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Learn Sacramento's African-American history on free tour

Sacramento's Historic City Cemetery starts its tour season Feb. 23.
(Photo: Courtesy Historic City Cemetery)
City Cemetery starts tour season Saturday; first garden event March 30

Learn Sacramento history while getting some exercise and enjoying a truly unique resource.

At 10 a.m. Saturday, Feb. 23, the Historic City Cemetery starts its series of free guided walking tours with a special event focused on local African-American history, dating back to the Gold Rush.

“We start our 2019 history tours with a celebration of the contributions of Sacramento’s African-American community as they struggled to gain a foothold in a dynamic and often hostile environment,” said the tour organizers. “You’ll meet barbers, doctors, caterers, soldiers, singers, pastors and others who settled the frontier and helped make Sacramento the diverse city that it is today.”

All ages are welcome; wear sensible shoes for the cemetery’s gravel paths. The tour is free; donations are welcome.

Meet at the cemetery’s main gate, 1000 Broadway, Sacramento. Free street parking is available.

The cemetery gardens are just about ready to burst into bloom.
(Photo: Kathy Morrison)
This tour kicks off the cemetery’s series of events focused on history and its gardens. Next up: “Animal Tales” at 10 a.m. March 2, featuring some of the more memorable animal-related stories associated with the cemetery’s residents.

The garden tour season starts at 10 a.m. March 30 with “Spring Beauties Awaken.” And a highlight of every spring, the cemetery hosts its annual Open Gardens and Rose Sale on April 13.

Details: .

- Debbie Arrington


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Dig In: Garden Checklist

For week of Sept. 24:

This week our weather will be just right for fall gardening. What are you waiting for?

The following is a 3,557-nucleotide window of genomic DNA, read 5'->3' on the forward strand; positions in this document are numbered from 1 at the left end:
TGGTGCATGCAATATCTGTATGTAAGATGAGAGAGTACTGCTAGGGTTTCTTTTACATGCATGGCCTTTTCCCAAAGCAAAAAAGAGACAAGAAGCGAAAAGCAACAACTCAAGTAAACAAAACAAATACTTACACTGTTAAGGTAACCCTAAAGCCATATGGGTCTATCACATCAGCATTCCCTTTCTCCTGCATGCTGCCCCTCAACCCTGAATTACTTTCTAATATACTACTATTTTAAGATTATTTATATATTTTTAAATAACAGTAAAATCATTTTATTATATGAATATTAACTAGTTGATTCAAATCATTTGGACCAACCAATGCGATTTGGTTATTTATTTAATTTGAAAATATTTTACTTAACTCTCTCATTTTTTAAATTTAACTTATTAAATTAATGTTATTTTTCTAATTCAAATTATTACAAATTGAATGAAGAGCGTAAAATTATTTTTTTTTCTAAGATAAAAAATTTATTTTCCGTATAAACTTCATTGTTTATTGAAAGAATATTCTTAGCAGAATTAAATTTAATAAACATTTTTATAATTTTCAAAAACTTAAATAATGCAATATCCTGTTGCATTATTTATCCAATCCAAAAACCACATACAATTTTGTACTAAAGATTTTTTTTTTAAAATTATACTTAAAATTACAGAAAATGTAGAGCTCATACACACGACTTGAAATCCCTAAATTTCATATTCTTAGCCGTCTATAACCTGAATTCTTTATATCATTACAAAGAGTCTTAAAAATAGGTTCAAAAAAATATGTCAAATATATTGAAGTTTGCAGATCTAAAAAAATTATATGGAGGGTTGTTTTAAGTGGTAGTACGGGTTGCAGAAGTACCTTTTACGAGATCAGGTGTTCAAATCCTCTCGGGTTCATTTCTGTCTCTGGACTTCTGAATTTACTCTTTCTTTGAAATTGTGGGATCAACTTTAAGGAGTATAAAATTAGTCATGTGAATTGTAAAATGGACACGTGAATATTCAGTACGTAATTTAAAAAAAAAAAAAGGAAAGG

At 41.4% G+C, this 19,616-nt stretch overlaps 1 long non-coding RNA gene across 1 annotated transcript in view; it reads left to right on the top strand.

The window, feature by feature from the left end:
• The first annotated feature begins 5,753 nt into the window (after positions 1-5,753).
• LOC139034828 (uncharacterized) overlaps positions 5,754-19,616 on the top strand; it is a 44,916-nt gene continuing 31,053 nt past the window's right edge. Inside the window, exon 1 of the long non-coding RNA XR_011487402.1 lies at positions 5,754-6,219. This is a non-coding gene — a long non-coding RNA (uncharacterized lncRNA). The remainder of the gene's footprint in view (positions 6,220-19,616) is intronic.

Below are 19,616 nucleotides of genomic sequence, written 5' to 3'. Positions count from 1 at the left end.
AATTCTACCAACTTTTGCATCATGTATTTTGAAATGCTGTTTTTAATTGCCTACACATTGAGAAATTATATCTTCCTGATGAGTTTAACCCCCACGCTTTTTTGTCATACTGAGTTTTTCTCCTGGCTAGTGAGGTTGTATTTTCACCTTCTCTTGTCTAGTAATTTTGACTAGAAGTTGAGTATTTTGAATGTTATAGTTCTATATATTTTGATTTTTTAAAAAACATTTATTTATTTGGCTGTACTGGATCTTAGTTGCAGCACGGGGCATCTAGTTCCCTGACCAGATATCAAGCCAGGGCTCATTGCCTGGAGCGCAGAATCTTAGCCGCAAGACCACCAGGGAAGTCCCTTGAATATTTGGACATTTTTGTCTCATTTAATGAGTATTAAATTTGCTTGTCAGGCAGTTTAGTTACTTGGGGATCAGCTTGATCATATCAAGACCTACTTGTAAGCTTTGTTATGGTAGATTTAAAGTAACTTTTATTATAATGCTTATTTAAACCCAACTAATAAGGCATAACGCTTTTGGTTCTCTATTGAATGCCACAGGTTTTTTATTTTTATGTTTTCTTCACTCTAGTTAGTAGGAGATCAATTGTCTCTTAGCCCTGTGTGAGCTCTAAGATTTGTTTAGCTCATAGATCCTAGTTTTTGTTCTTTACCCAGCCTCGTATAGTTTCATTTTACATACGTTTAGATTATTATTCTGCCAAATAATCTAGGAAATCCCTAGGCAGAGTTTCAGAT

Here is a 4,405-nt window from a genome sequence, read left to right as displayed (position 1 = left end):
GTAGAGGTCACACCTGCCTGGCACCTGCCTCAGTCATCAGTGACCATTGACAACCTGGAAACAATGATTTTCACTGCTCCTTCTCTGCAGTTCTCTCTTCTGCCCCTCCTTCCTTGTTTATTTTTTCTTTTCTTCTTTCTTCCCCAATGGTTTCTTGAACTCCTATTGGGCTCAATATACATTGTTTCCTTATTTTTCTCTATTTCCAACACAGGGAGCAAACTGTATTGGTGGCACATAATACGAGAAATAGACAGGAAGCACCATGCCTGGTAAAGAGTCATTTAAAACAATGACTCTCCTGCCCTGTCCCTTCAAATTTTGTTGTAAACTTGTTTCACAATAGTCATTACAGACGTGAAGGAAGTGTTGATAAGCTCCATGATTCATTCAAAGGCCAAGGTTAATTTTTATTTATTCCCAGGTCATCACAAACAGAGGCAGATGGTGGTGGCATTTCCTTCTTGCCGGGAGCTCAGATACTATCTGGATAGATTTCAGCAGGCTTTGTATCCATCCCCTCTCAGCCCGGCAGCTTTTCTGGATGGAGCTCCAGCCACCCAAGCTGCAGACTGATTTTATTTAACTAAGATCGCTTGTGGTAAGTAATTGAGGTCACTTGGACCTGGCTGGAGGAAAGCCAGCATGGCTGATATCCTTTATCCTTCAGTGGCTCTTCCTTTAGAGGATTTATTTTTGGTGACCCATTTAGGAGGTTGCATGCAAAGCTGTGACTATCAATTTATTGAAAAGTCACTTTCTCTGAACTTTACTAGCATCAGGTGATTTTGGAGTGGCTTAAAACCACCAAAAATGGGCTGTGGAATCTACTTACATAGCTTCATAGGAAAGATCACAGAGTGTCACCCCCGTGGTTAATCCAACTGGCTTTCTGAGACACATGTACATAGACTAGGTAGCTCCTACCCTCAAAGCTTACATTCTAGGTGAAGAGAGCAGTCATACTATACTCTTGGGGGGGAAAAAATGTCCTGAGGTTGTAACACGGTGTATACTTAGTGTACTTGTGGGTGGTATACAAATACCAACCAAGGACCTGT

* Now is the time to plant for fall. The warm soil will get these veggies off to a fast start.

* Keep harvesting tomatoes, peppers, squash, melons and eggplant. Tomatoes may ripen faster off the vine and sitting on the kitchen counter.

* Compost annuals and vegetable crops that have finished producing.

* Cultivate and add compost to the soil to replenish its nutrients for fall and winter vegetables and flowers.

* Fertilize deciduous fruit trees.

* Plant onions, lettuce, peas, radishes, turnips, beets, carrots, bok choy, spinach and potatoes directly into the vegetable beds.

* Transplant cabbage, broccoli, kale, Brussels sprouts and cauliflower as well as lettuce seedlings.

* Sow seeds of California poppies, clarkia and African daisies.

* Transplant cool-weather annuals such as pansies, violas, fairy primroses, calendulas, stocks and snapdragons.

* Divide and replant bulbs, rhizomes and perennials. That includes bearded iris; if they haven’t bloomed in three years, it’s time to dig them up and divide their rhizomes.

* Dig up and divide daylilies as they complete their bloom cycle.

* Divide and transplant peonies that have become overcrowded. Replant with “eyes” about an inch below the soil surface.

* Late September is ideal for sowing a new lawn or re-seeding bare spots.

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